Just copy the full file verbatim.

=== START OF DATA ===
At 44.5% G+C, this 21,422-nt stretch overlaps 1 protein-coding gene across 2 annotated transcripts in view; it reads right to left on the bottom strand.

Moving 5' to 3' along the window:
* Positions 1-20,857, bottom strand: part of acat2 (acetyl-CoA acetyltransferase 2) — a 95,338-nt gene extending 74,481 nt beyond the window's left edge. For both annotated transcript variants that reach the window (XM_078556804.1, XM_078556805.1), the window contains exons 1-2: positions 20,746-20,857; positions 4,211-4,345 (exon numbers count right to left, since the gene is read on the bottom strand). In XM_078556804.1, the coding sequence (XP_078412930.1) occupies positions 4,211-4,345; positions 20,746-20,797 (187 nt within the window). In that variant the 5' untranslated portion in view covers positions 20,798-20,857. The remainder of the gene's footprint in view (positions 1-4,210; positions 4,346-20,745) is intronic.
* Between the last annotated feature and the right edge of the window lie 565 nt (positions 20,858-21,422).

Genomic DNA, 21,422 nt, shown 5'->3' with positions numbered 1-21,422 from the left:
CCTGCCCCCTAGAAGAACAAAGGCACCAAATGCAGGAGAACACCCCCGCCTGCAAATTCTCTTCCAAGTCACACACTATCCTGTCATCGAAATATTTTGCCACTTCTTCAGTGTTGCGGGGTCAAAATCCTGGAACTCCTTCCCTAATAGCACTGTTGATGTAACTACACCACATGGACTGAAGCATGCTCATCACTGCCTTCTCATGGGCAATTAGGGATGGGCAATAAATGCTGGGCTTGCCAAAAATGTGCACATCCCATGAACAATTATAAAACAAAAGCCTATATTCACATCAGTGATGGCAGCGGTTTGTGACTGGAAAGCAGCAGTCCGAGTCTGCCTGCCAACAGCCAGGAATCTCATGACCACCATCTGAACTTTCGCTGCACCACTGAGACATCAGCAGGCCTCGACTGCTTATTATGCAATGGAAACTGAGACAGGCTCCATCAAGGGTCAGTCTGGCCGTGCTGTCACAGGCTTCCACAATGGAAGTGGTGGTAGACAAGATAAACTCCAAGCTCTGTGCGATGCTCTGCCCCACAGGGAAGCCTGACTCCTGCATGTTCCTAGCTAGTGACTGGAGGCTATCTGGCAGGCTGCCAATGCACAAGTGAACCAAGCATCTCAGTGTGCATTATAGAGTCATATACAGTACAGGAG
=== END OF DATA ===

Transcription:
At 44.5% G+C, this 21,422-nt stretch overlaps 1 protein-coding gene across 2 annotated transcripts in view; it reads right to left on the bottom strand.

Moving 5' to 3' along the window:
* Positions 1-20,857, bottom strand: part of acat2 (acetyl-CoA acetyltransferase 2) — a 95,338-nt gene extending 74,481 nt beyond the window's left edge. For both annotated transcript variants that reach the window (XM_078556804.1, XM_078556805.1), the window contains exons 1-2: positions 20,746-20,857; positions 4,211-4,345 (exon numbers count right to left, since the gene is read on the bottom strand). In XM_078556804.1, the coding sequence (XP_078412930.1) occupies positions 4,211-4,345; positions 20,746-20,797 (187 nt within the window). In that variant the 5' untranslated portion in view covers positions 20,798-20,857. The remainder of the gene's footprint in view (positions 1-4,210; positions 4,346-20,745) is intronic.
* Between the last annotated feature and the right edge of the window lie 565 nt (positions 20,858-21,422).

Genomic DNA, 21,422 nt, shown 5'->3' with positions numbered 1-21,422 from the left:
CCTGCCCCCTAGAAGAACAAAGGCACCAAATGCAGGAGAACACCCCCGCCTGCAAATTCTCTTCCAAGTCACACACTATCCTGTCATCGAAATATTTTGCCACTTCTTCAGTGTTGCGGGGTCAAAATCCTGGAACTCCTTCCCTAATAGCACTGTTGATGTAACTACACCACATGGACTGAAGCATGCTCATCACTGCCTTCTCATGGGCAATTAGGGATGGGCAATAAATGCTGGGCTTGCCAAAAATGTGCACATCCCATGAACAATTATAAAACAAAAGCCTATATTCACATCAGTGATGGCAGCGGTTTGTGACTGGAAAGCAGCAGTCCGAGTCTGCCTGCCAACAGCCAGGAATCTCATGACCACCATCTGAACTTTCGCTGCACCACTGAGACATCAGCAGGCCTCGACTGCTTATTATGCAATGGAAACTGAGACAGGCTCCATCAAGGGTCAGTCTGGCCGTGCTGTCACAGGCTTCCACAATGGAAGTGGTGGTAGACAAGATAAACTCCAAGCTCTGTGCGATGCTCTGCCCCACAGGGAAGCCTGACTCCTGCATGTTCCTAGCTAGTGACTGGAGGCTATCTGGCAGGCTGCCAATGCACAAGTGAACCAAGCATCTCAGTGTGCATTATAGAGTCATATACAGTACAGGAG